Oleksandr Palii, A History of Ukraine, 09.01.2018
Starting from the 4th through the 6th centuries AD, numerous aggressive Turkic hordes began to invade the steppe part of Ukraine. They were luredby rich pastures and an opportunity to attack the lands of the Slavs and the borders of Byzantium.
The Pechenegs started to establish themselves in the Ukrainian steppes since the late 9th century. This powerful tribe attacked, among others, the Byzantine Empire. After their defeat near Kyiv in 1036, they disappeared from the historical arena.
Turkic nomad leads a captive, image on a gold pitcher, 8th century.
In the mid-11th century, the Cumans invaded the Ukrainian steppes and rallied the remaining Pechenegs around themselves. The core of the Cuman horde was in the Donbas and Sloboda Ukraine.
In the 1090s, the Cumans repeatedly attacked the outskirts of Kyiv. The Kyivan army finally defeated the Cumans on the Molochna River (now in Zaporizhia Oblast) in 1103 and near Lubny in 1107. St. Michael’s Golden-Domed Monastery was built in Kyiv to commemorate these victories.
In 1111, Prince Sviatopolk Iziaslavych of Kyiv and Volodymyr Monomakh of Pereiaslav defeated the Cumans on the Dehiia River and the Salnytsia River (now in Kharkiv Oblast) and seized the Cuman capital. The Cuman Khan Atrak fled to Georgia with his tribe. However, despite all these successes the Cumans were not subjugated and remained independent until the Mongol invasion.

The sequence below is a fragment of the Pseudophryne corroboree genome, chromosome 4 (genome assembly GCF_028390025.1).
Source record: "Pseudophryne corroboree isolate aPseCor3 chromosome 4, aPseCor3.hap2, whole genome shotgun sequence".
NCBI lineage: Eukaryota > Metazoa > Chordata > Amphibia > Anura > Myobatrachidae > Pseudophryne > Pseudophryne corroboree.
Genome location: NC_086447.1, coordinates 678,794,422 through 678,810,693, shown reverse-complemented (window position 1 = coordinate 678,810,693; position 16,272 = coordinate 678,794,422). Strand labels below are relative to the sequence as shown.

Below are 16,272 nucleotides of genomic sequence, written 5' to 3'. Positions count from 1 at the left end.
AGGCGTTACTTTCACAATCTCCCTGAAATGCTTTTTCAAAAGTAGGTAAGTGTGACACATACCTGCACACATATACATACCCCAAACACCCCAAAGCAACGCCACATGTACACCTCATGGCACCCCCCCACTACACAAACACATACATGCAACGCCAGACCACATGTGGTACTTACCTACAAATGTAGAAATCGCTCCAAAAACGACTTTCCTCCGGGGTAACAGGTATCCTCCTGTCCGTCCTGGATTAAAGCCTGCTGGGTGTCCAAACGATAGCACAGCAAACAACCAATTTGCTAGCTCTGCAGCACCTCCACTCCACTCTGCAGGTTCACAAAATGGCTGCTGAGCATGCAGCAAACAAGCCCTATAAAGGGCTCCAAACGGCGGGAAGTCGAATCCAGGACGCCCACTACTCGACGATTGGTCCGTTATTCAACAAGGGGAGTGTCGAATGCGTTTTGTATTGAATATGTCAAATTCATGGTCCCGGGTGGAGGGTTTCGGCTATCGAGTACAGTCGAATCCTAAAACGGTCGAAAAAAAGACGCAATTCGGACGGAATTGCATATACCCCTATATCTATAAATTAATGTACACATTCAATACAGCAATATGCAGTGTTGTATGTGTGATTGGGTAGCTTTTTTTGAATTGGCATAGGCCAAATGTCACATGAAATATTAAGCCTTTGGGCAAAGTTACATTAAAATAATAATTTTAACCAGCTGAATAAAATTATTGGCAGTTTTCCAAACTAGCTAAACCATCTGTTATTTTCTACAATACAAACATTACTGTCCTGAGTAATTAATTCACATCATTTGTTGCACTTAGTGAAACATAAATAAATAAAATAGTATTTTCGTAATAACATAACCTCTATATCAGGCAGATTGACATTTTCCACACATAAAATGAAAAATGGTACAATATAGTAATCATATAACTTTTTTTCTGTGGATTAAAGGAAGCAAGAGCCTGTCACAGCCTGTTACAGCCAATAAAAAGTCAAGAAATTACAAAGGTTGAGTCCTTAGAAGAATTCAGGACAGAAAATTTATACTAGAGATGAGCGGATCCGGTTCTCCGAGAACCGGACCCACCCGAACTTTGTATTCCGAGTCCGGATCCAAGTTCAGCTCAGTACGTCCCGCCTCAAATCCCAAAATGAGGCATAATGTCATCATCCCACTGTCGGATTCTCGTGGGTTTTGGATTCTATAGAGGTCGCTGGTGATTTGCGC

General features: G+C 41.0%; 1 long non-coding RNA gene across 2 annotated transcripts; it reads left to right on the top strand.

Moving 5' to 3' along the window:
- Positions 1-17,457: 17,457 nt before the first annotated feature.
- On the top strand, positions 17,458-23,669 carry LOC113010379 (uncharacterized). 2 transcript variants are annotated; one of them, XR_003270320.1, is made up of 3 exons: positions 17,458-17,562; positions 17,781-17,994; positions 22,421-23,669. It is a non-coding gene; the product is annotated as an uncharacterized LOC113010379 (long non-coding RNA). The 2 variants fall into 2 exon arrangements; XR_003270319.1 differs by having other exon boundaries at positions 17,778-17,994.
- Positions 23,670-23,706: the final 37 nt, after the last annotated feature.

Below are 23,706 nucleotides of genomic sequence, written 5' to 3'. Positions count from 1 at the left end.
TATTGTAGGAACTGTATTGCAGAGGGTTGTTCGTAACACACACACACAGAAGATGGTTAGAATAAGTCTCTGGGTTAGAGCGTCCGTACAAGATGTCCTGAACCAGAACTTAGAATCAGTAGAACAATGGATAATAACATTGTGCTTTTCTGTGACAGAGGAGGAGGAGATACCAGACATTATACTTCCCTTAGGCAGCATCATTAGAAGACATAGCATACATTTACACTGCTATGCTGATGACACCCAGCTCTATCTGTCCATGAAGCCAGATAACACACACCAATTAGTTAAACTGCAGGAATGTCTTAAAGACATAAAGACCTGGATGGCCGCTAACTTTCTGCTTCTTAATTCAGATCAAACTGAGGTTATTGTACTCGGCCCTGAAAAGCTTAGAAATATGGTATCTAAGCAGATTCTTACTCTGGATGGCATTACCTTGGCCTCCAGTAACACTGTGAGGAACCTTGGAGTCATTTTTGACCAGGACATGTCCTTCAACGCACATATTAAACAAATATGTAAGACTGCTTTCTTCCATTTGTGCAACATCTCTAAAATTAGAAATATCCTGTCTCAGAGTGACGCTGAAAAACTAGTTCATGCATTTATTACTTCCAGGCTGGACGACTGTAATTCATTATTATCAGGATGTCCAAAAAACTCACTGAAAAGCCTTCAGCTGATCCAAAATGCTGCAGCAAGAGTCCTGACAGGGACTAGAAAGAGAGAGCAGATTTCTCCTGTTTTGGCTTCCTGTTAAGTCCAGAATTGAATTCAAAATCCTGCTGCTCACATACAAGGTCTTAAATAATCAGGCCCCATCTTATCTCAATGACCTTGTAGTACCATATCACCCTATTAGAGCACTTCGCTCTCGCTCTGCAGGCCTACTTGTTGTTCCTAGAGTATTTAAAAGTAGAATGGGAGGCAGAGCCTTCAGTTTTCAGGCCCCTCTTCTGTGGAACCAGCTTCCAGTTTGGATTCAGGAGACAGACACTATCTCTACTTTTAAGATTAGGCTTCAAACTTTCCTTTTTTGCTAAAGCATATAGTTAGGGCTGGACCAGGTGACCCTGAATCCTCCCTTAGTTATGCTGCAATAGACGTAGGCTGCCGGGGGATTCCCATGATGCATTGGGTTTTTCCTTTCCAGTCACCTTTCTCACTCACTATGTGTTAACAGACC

A 12th-century chronicle reports that the Rusyns captured from the Cumans a flame thrower for shooting “Greek fire”. Kyiv stopped the Turkic hordes, while the Byzantine Empire suffered defeat at their hands in 1071.
Rus’ campaign against the Cumans, miniature, 14th century.
However, some Turkic families wanted to serve Kyivan princes in exchange for which they asked (and received) lands for settlements. These families, which were nicknamed “black klobuks” (kara klobuk), lived largely in the Ros region south of Kyiv. However, after the Mongol invasion the Horde took the remaining families of “black klobuks” back to Asia to prevent them from reinforcing Kyiv again. Their descendants formed the Karakalpak people which now live in Uzbekistan.
The campaigns of the Kyivan princes Sviatopolk Iziaslavych and Volodymyr Monomakh gave rise to the process of joining the Donbas lands to Ukraine. It lasted for half a millennium and ended as late as in the 15th and the 16th centuries when Ukrainian Cossack settlements reached the Don River.
Cuman khan, 13th century.
The Tmutorokan principality, located in the lands of the former Bosporan Kingdom, existed for 200 years, from the time it was conquered by Sviatoslav the Brave until the mid-12th century when it was seized by Byzantium. The families of the Halych princes Rostyslavovychi and the Chernihiv princes Olhovychi fought for control over the Crimea. Located away from the center of Rus’ by hundreds of kilometers, this principality remained faithful to Kyiv despite numerous hordes of foreign nomads roaming the area between them.